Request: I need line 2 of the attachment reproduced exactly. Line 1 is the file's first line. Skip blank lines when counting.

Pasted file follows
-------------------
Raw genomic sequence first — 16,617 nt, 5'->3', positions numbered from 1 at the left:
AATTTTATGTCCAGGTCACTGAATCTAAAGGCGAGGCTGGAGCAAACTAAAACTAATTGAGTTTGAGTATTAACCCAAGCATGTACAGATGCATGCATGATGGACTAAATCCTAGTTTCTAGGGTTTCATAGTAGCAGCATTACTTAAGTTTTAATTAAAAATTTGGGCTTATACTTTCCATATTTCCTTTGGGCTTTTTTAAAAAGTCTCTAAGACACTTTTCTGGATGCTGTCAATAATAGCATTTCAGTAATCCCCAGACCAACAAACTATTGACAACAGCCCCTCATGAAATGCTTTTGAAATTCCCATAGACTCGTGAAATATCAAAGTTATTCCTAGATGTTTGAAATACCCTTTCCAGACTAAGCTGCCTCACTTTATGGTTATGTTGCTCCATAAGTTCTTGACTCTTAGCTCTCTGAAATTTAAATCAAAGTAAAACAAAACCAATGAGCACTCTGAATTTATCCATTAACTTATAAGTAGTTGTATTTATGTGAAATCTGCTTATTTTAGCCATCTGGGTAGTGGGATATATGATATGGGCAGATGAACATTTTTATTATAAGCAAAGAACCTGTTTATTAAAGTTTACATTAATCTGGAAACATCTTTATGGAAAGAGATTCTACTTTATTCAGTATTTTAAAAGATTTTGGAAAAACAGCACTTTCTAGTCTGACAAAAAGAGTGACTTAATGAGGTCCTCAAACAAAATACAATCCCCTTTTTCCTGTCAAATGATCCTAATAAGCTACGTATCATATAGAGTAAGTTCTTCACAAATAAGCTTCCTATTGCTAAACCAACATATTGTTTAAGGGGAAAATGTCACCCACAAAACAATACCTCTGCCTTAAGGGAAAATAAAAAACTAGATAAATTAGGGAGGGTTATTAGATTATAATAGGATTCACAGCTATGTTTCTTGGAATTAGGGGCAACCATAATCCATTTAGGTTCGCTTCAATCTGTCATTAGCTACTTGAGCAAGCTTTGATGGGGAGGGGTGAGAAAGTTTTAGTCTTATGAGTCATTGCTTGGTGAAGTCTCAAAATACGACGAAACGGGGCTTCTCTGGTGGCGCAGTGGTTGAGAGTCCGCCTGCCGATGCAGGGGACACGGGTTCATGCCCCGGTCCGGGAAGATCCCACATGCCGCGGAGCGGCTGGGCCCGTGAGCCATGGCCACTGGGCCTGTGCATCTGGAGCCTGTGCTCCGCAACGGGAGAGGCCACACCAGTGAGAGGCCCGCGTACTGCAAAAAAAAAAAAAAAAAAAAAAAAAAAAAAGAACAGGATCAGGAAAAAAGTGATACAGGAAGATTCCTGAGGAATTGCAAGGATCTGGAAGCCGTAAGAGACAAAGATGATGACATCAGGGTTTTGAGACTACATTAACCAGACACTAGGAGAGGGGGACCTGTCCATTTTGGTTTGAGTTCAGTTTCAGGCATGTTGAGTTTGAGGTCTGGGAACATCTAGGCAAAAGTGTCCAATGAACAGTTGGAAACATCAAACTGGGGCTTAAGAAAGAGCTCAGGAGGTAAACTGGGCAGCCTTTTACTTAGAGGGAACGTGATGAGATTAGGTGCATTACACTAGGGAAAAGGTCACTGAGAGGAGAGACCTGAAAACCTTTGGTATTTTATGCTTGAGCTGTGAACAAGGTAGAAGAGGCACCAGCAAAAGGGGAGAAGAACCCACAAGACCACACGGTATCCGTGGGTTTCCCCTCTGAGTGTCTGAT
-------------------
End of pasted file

AATTTTATGTCCAGGTCACTGAATCTAAAGGCGAGGCTGGAGCAAACTAAAACTAATTGAGTTTGAGTATTAACCCAAGCATGTACAGATGCATGCATGATGGACTAAATCCTAGTTTCTAGGGTTTCATAGTAGCAGCATTACTTAAGTTTTAATTAAAAATTTGGGCTTATACTTTCCATATTTCCTTTGGGCTTTTTTAAAAAGTCTCTAAGACACTTTTCTGGATGCTGTCAATAATAGCATTTCAGTAATCCCCAGACCAACAAACTATTGACAACAGCCCCTCATGAAATGCTTTTGAAATTCCCATAGACTCGTGAAATATCAAAGTTATTCCTAGATGTTTGAAATACCCTTTCCAGACTAAGCTGCCTCACTTTATGGTTATGTTGCTCCATAAGTTCTTGACTCTTAGCTCTCTGAAATTTAAATCAAAGTAAAACAAAACCAATGAGCACTCTGAATTTATCCATTAACTTATAAGTAGTTGTATTTATGTGAAATCTGCTTATTTTAGCCATCTGGGTAGTGGGATATATGATATGGGCAGATGAACATTTTTATTATAAGCAAAGAACCTGTTTATTAAAGTTTACATTAATCTGGAAACATCTTTATGGAAAGAGATTCTACTTTATTCAGTATTTTAAAAGATTTTGGAAAAACAGCACTTTCTAGTCTGACAAAAAGAGTGACTTAATGAGGTCCTCAAACAAAATACAATCCCCTTTTTCCTGTCAAATGATCCTAATAAGCTACGTATCATATAGAGTAAGTTCTTCACAAATAAGCTTCCTATTGCTAAACCAACATATTGTTTAAGGGGAAAATGTCACCCACAAAACAATACCTCTGCCTTAAGGGAAAATAAAAAACTAGATAAATTAGGGAGGGTTATTAGATTATAATAGGATTCACAGCTATGTTTCTTGGAATTAGGGGCAACCATAATCCATTTAGGTTCGCTTCAATCTGTCATTAGCTACTTGAGCAAGCTTTGATGGGGAGGGGTGAGAAAGTTTTAGTCTTATGAGTCATTGCTTGGTGAAGTCTCAAAATACGACGAAACGGGGCTTCTCTGGTGGCGCAGTGGTTGAGAGTCCGCCTGCCGATGCAGGGGACACGGGTTCATGCCCCGGTCCGGGAAGATCCCACATGCCGCGGAGCGGCTGGGCCCGTGAGCCATGGCCACTGGGCCTGTGCATCTGGAGCCTGTGCTCCGCAACGGGAGAGGCCACACCAGTGAGAGGCCCGCGTACTGCAAAAAAAAAAAAAAAAAAAAAAAAAAAAAAGAACAGGATCAGGAAAAAAGTGATACAGGAAGATTCCTGAGGAATTGCAAGGATCTGGAAGCCGTAAGAGACAAAGATGATGACATCAGGGTTTTGAGACTACATTAACCAGACACTAGGAGAGGGGGACCTGTCCATTTTGGTTTGAGTTCAGTTTCAGGCATGTTGAGTTTGAGGTCTGGGAACATCTAGGCAAAAGTGTCCAATGAACAGTTGGAAACATCAAACTGGGGCTTAAGAAAGAGCTCAGGAGGTAAACTGGGCAGCCTTTTACTTAGAGGGAACGTGATGAGATTAGGTGCATTACACTAGGGAAAAGGTCACTGAGAGGAGAGACCTGAAAACCTTTGGTATTTTATGCTTGAGCTGTGAACAAGGTAGAAGAGGCACCAGCAAAAGGGGAGAAGAACCCACAAGACCACACGGTATCCGTGGGTTTCCCCTCTGAGTGTCTGAT